The near-exhausted coming of age genre gets a fresh perspective in this tale of love and lust from Finland. Set in Helsinki, Girls Girls Girls follows three young women in search of physical and emotional fulfilment.
There’s Mimmi (Aamu Milonoff), who feels exasperated with the world until she meets and falls for Emma (Linnea Leino), a devoted figure skater whose passion for perfection is at odds with other desires. Along with Rönkkö (Eleonoora Kauhanen), Mimmi’s friend who’s trying to find sexual satisfaction of any kind, the three navigate the onset of early adulthood in their own unique ways.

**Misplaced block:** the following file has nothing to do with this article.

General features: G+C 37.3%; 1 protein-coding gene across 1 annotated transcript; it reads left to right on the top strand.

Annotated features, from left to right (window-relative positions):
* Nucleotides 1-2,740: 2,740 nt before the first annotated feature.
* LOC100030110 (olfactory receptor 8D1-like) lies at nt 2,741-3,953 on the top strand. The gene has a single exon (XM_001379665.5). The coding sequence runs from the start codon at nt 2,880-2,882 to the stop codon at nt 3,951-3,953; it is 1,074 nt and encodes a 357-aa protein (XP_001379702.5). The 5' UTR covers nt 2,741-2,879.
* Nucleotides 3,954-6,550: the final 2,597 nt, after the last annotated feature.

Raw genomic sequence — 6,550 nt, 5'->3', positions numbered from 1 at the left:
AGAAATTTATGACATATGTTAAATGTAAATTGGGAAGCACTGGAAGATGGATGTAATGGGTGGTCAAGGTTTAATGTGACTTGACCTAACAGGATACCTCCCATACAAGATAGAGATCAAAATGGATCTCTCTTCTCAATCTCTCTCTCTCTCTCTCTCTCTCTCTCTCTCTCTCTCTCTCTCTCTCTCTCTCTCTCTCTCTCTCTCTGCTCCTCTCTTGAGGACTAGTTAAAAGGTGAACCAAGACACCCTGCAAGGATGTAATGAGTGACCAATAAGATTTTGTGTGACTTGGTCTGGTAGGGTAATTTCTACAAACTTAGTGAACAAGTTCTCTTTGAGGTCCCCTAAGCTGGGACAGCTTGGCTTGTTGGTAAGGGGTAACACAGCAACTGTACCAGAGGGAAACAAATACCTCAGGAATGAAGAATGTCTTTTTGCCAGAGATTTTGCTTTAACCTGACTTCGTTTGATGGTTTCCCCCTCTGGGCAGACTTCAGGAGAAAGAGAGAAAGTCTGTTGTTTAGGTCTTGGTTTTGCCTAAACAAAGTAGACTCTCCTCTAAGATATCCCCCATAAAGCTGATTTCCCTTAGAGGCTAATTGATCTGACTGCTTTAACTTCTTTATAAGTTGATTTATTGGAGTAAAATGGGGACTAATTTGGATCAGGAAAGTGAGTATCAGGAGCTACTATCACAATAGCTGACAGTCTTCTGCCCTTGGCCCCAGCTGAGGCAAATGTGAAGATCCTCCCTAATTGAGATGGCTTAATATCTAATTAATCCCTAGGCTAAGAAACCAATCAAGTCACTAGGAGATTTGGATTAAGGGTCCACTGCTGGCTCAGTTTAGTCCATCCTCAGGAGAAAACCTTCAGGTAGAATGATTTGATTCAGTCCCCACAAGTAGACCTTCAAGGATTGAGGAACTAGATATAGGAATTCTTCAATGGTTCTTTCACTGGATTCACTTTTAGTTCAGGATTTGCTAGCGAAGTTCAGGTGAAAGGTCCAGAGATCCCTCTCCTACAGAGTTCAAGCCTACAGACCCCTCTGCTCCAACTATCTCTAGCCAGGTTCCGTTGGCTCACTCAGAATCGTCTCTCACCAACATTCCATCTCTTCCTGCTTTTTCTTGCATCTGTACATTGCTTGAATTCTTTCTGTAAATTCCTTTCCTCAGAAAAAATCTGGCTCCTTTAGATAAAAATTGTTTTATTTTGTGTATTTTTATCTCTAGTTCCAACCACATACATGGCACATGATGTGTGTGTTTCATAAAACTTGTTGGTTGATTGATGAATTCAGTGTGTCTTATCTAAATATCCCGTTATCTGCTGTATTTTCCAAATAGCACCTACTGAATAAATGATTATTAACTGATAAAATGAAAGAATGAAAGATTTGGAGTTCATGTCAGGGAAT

On film, sex can sometimes be used for scandal or titillation, but Alli Haapasalo’s story presents it in a more realistic sense. It is shown as a process of understanding, one that can be hampered by hormones and societal pressure.
Rather than going from A to B, the film is content in enjoying the journey, as the characters’ awakenings signify life’s journey being one of persistent trial and error. All three leads have real chemistry, and their interactions say a lot between the lines.
Mimmi’s working relationship with Rönkkö is shown as just as vital as the romantic one with Emma, with the colleagues drifting apart as a result of not being emotionally equipped to support each other.
Not everything in Girls Girls Girls concludes in a satisfactory way, but that just adds to the feeling of authenticity. For audiences expecting to be bludgeoned with relationship tropes, this chooses to be refreshingly different.